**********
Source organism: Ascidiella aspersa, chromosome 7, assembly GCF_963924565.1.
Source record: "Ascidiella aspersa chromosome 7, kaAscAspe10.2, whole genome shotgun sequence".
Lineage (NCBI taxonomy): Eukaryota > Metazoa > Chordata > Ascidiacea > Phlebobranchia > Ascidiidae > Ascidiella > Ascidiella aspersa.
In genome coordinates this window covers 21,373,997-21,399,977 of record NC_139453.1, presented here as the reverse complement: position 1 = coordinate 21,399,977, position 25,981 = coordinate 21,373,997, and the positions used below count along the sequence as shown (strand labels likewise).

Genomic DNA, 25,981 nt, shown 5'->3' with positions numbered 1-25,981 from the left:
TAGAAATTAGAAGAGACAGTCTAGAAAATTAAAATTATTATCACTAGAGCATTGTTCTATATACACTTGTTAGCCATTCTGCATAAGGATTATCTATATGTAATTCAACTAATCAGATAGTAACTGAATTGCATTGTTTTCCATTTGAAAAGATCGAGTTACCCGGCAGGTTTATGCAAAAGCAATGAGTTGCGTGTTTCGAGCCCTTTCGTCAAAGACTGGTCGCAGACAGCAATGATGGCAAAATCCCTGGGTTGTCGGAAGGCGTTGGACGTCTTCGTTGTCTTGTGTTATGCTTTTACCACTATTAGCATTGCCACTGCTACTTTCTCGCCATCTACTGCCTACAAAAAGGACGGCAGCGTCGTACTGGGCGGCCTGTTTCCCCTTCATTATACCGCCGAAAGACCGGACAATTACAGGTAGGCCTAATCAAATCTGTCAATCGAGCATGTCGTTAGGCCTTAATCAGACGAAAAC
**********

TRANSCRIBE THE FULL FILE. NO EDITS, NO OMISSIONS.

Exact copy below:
Source organism: Ascidiella aspersa, chromosome 7, assembly GCF_963924565.1.
Source record: "Ascidiella aspersa chromosome 7, kaAscAspe10.2, whole genome shotgun sequence".
Lineage (NCBI taxonomy): Eukaryota > Metazoa > Chordata > Ascidiacea > Phlebobranchia > Ascidiidae > Ascidiella > Ascidiella aspersa.
In genome coordinates this window covers 21,373,997-21,399,977 of record NC_139453.1, presented here as the reverse complement: position 1 = coordinate 21,399,977, position 25,981 = coordinate 21,373,997, and the positions used below count along the sequence as shown (strand labels likewise).

Genomic DNA, 25,981 nt, shown 5'->3' with positions numbered 1-25,981 from the left:
TAGAAATTAGAAGAGACAGTCTAGAAAATTAAAATTATTATCACTAGAGCATTGTTCTATATACACTTGTTAGCCATTCTGCATAAGGATTATCTATATGTAATTCAACTAATCAGATAGTAACTGAATTGCATTGTTTTCCATTTGAAAAGATCGAGTTACCCGGCAGGTTTATGCAAAAGCAATGAGTTGCGTGTTTCGAGCCCTTTCGTCAAAGACTGGTCGCAGACAGCAATGATGGCAAAATCCCTGGGTTGTCGGAAGGCGTTGGACGTCTTCGTTGTCTTGTGTTATGCTTTTACCACTATTAGCATTGCCACTGCTACTTTCTCGCCATCTACTGCCTACAAAAAGGACGGCAGCGTCGTACTGGGCGGCCTGTTTCCCCTTCATTATACCGCCGAAAGACCGGACAATTACAGGTAGGCCTAATCAAATCTGTCAATCGAGCATGTCGTTAGGCCTTAATCAGACGAAAAC